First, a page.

Hanthar was locked in a cell with a criminal for four days in the attached prison where NLD [National League for Democracy, the ruling party toppled in the February 1 coup] top leaders and ministers were held. I had a first phone conversation with the U.S. embassy on April 5, 2021, and then again on April 26.
I reported to the consul that I was in solitary confinement and not allowed to walk outside the cells. Hanthar was transferred to our cells on May 5, 2021.
How did prosecuting authorities justify the 505(a) charges leveled against you? What was your sense of the court process?
The 505(a) charges against me and Hanthar were for allegedly attempting to cause disunity and undermine the armed forces. They also leveled 505(b), Telecommunication Act 33(b) and Libel 66(d) against me.
What were the circumstances of your release? Do you think your American citizenship was a factor?
I was released because I am a U.S. citizen and the junta was under pressure from the U.S. government and ASEAN delegation [the Association of Southeast Asian Nations, a 10-member regional bloc] for my release. If all cases against me were dropped, Hanthar should be released with me, but he remained in prison.
More broadly, why do you think the junta is jailing so many journalists over their news reporting?
Of course, the junta is obviously tearing apart all democratic instructions, including media and civil society. They are targeting the media and journalists for their reports on what is happening in Burma.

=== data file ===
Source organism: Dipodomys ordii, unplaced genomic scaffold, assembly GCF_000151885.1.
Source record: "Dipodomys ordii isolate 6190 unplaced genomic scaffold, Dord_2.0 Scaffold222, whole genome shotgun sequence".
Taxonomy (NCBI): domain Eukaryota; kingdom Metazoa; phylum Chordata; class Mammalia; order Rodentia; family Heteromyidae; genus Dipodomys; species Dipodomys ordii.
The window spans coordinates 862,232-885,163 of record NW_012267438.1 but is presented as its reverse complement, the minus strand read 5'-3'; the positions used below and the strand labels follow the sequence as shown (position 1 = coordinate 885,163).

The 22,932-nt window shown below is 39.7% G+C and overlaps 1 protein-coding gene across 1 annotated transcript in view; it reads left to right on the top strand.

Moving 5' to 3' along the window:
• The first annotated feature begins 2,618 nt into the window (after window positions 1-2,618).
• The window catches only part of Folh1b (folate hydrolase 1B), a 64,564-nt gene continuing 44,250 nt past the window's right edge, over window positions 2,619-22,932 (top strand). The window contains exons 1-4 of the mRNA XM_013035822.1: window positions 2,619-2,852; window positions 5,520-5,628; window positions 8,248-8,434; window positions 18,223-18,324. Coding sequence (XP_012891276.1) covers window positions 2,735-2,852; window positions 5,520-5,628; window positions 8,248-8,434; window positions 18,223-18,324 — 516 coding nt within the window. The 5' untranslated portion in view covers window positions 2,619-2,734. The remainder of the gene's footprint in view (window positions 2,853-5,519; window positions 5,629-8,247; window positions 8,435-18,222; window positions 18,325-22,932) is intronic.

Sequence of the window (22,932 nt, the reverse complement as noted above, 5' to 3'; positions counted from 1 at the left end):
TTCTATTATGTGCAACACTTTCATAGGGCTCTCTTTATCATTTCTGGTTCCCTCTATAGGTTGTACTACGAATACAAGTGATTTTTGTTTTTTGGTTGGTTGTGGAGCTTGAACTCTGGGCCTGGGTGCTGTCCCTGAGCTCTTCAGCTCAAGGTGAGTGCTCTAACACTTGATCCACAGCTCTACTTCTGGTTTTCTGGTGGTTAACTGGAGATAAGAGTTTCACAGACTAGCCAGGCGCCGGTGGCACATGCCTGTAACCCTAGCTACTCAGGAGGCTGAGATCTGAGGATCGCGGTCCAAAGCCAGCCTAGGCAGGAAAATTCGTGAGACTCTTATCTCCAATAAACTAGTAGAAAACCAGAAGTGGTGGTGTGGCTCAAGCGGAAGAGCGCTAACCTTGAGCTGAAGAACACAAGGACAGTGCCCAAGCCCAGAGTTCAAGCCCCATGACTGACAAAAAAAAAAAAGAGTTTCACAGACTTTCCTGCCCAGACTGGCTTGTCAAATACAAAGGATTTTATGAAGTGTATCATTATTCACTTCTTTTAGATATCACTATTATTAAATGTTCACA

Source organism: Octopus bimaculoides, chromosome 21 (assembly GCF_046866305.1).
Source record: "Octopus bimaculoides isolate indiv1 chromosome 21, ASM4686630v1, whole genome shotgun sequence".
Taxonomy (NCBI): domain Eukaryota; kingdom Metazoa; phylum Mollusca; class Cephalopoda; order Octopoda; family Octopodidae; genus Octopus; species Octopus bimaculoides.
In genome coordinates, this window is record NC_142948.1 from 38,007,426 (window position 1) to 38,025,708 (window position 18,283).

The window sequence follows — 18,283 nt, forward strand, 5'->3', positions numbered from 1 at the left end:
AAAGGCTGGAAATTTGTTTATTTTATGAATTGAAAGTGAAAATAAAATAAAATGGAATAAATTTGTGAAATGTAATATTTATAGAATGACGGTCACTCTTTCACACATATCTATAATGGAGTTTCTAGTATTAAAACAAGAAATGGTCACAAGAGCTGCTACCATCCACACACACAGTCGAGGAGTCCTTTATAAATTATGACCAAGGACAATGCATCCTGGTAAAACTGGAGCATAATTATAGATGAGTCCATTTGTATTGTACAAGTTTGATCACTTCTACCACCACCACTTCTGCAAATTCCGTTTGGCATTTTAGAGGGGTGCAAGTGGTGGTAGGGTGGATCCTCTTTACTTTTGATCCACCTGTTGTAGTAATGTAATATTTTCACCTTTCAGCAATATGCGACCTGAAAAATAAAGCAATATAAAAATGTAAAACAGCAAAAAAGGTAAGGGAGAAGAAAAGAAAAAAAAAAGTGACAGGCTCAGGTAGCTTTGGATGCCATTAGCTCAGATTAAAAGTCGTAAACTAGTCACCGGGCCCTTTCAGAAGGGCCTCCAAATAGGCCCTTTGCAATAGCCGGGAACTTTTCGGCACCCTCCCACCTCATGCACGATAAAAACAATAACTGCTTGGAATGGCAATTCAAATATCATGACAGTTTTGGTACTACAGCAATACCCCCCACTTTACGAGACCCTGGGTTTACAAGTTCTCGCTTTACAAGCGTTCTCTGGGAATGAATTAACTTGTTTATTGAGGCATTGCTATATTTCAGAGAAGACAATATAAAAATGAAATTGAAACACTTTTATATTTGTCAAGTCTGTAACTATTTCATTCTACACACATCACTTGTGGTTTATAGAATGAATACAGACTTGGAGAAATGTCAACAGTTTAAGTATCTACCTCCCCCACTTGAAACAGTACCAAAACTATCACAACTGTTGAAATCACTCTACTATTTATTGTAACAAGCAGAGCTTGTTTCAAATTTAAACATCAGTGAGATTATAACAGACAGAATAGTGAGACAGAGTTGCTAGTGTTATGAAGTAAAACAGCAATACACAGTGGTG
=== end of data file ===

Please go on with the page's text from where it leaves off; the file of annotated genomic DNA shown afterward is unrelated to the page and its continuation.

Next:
They thought the anti-coup “Spring Revolution” would die if there is no media present on the ground. They believe the Civil Disobedience Movement happened because of the media.
Is there any hope for the future of press freedom in Myanmar under military rule?
There is no hope at all for press freedom in Burma under the military’s rule. I believe that the media has a bigger role to play to promote human rights journalism and it is a sense of duty to highlight the humanitarian crisis which is emerging in the country.
As resistance forces are growing day by day inside the country, the international community will witness the huge impacts of civil war and refugees fleeing their homes.
Burma needs a free press now more than ever to report on the military’s abuses and tell their victims’ stories.
Editor’s note: “Burma” was Myanmar’s name before the previous military regime changed it in 1989, a decision that many citizens and some countries, including the United States, do not recognize.
CPJ Senior Southeast Asia Representative Shawn W. Crispin is based in Bangkok, Thailand, where he has worked as a journalist and editor for more than two decades. He has led CPJ missions throughout the region and is the author of several CPJ special reports.